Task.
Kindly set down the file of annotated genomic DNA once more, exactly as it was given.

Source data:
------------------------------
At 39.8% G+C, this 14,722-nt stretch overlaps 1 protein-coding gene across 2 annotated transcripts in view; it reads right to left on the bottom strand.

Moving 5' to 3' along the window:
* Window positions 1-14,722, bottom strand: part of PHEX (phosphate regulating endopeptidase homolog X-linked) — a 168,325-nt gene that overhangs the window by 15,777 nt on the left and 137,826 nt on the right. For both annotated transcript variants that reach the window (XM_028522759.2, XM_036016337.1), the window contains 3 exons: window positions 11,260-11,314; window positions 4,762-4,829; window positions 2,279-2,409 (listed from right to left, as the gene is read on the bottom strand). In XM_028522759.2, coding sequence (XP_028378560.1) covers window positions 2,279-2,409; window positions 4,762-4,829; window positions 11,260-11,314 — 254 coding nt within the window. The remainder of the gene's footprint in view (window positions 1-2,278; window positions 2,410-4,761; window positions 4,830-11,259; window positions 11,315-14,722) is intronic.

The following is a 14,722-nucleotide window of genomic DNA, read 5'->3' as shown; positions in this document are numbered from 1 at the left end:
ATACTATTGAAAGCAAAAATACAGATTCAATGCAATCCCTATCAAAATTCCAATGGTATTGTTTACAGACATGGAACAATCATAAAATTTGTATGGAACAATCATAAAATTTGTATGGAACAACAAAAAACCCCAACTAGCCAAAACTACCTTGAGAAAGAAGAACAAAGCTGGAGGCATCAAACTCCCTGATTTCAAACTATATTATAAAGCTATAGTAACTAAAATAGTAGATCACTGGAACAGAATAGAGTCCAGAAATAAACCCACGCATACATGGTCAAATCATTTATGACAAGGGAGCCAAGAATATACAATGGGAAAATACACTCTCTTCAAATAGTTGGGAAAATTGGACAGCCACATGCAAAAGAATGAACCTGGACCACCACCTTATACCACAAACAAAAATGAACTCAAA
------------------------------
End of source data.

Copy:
At 39.8% G+C, this 14,722-nt stretch overlaps 1 protein-coding gene across 2 annotated transcripts in view; it reads right to left on the bottom strand.

Moving 5' to 3' along the window:
* Window positions 1-14,722, bottom strand: part of PHEX (phosphate regulating endopeptidase homolog X-linked) — a 168,325-nt gene that overhangs the window by 15,777 nt on the left and 137,826 nt on the right. For both annotated transcript variants that reach the window (XM_028522759.2, XM_036016337.1), the window contains 3 exons: window positions 11,260-11,314; window positions 4,762-4,829; window positions 2,279-2,409 (listed from right to left, as the gene is read on the bottom strand). In XM_028522759.2, coding sequence (XP_028378560.1) covers window positions 2,279-2,409; window positions 4,762-4,829; window positions 11,260-11,314 — 254 coding nt within the window. The remainder of the gene's footprint in view (window positions 1-2,278; window positions 2,410-4,761; window positions 4,830-11,259; window positions 11,315-14,722) is intronic.

The following is a 14,722-nucleotide window of genomic DNA, read 5'->3' as shown; positions in this document are numbered from 1 at the left end:
ATACTATTGAAAGCAAAAATACAGATTCAATGCAATCCCTATCAAAATTCCAATGGTATTGTTTACAGACATGGAACAATCATAAAATTTGTATGGAACAATCATAAAATTTGTATGGAACAACAAAAAACCCCAACTAGCCAAAACTACCTTGAGAAAGAAGAACAAAGCTGGAGGCATCAAACTCCCTGATTTCAAACTATATTATAAAGCTATAGTAACTAAAATAGTAGATCACTGGAACAGAATAGAGTCCAGAAATAAACCCACGCATACATGGTCAAATCATTTATGACAAGGGAGCCAAGAATATACAATGGGAAAATACACTCTCTTCAAATAGTTGGGAAAATTGGACAGCCACATGCAAAAGAATGAACCTGGACCACCACCTTATACCACAAACAAAAATGAACTCAAA